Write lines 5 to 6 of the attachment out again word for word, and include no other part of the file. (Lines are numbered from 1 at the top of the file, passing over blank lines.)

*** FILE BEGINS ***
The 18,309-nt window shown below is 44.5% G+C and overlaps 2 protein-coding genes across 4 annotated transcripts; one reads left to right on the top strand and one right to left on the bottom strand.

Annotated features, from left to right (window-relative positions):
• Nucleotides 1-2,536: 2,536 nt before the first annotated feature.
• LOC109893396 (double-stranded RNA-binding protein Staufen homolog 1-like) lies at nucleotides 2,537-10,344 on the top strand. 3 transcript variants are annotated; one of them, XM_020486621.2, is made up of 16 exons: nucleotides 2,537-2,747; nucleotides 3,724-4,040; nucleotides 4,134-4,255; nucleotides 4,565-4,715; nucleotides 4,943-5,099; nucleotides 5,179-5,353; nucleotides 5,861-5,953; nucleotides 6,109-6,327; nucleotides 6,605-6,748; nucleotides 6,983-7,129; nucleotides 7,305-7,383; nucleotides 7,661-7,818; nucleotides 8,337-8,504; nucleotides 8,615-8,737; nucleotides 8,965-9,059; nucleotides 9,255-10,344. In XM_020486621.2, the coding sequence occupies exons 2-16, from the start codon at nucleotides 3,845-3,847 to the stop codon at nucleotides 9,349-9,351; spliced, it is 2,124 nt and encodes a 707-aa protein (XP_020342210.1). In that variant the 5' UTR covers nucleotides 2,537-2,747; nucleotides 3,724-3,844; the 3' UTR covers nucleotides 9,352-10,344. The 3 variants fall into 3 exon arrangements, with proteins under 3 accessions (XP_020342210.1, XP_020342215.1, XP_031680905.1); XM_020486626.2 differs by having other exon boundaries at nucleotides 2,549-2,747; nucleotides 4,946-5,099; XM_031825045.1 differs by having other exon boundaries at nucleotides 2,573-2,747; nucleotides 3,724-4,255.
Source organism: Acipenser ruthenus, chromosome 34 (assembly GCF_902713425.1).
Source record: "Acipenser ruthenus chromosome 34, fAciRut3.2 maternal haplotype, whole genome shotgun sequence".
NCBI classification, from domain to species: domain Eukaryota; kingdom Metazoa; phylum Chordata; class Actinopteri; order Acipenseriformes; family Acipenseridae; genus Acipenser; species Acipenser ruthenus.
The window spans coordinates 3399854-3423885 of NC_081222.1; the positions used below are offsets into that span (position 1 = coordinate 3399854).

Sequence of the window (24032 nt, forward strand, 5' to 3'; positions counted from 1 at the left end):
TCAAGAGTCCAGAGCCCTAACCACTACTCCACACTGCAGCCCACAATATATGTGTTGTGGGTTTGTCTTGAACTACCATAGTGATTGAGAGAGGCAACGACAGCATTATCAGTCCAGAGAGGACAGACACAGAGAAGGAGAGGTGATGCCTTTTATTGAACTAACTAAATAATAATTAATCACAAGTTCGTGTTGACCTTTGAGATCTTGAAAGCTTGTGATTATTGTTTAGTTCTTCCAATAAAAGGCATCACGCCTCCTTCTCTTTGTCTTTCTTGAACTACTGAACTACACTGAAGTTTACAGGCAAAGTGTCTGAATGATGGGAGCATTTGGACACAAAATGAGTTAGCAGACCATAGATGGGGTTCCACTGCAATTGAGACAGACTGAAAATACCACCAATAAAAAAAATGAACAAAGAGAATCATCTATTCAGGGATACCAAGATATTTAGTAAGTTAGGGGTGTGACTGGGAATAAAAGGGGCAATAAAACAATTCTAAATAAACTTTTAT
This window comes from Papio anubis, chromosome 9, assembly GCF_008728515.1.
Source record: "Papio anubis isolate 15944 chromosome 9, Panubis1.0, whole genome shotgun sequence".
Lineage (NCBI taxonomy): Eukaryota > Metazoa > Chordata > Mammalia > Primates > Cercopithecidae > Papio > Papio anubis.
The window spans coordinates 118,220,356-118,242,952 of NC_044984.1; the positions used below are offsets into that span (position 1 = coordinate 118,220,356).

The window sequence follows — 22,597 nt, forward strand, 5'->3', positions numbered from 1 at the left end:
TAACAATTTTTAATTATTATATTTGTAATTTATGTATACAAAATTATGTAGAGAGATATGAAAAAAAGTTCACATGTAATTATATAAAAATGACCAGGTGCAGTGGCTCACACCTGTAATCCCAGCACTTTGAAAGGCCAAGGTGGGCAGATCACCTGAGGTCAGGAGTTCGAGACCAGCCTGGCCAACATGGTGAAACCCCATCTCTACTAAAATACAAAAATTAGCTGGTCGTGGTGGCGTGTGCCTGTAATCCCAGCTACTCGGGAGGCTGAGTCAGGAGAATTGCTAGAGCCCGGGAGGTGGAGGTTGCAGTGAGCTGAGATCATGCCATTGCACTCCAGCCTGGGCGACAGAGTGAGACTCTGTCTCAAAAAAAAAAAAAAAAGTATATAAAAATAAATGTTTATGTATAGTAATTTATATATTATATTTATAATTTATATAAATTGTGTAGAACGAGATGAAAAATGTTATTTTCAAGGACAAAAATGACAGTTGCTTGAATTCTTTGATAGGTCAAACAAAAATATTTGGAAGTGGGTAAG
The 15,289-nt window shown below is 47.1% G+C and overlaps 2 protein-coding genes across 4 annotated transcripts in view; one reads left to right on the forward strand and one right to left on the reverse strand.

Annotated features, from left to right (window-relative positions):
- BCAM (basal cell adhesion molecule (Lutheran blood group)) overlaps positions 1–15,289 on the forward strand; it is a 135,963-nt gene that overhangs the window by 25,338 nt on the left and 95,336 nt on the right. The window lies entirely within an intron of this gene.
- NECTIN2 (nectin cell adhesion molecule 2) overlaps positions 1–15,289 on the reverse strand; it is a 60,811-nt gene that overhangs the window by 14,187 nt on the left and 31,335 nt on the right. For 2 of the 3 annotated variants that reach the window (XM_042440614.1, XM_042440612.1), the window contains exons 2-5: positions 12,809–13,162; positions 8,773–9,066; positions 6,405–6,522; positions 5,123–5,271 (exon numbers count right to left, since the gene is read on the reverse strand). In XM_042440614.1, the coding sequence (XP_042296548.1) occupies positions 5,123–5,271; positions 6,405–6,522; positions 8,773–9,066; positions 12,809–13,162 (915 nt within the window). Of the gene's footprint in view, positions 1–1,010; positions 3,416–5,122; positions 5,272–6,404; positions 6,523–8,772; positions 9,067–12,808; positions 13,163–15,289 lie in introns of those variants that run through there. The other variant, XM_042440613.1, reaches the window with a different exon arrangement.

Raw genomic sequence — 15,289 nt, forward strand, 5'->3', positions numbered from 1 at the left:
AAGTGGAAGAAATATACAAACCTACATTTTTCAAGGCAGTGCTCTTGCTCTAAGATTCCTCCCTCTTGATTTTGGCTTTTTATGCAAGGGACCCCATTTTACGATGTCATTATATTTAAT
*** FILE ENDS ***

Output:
Source organism: Acipenser ruthenus, chromosome 34 (assembly GCF_902713425.1).
Source record: "Acipenser ruthenus chromosome 34, fAciRut3.2 maternal haplotype, whole genome shotgun sequence".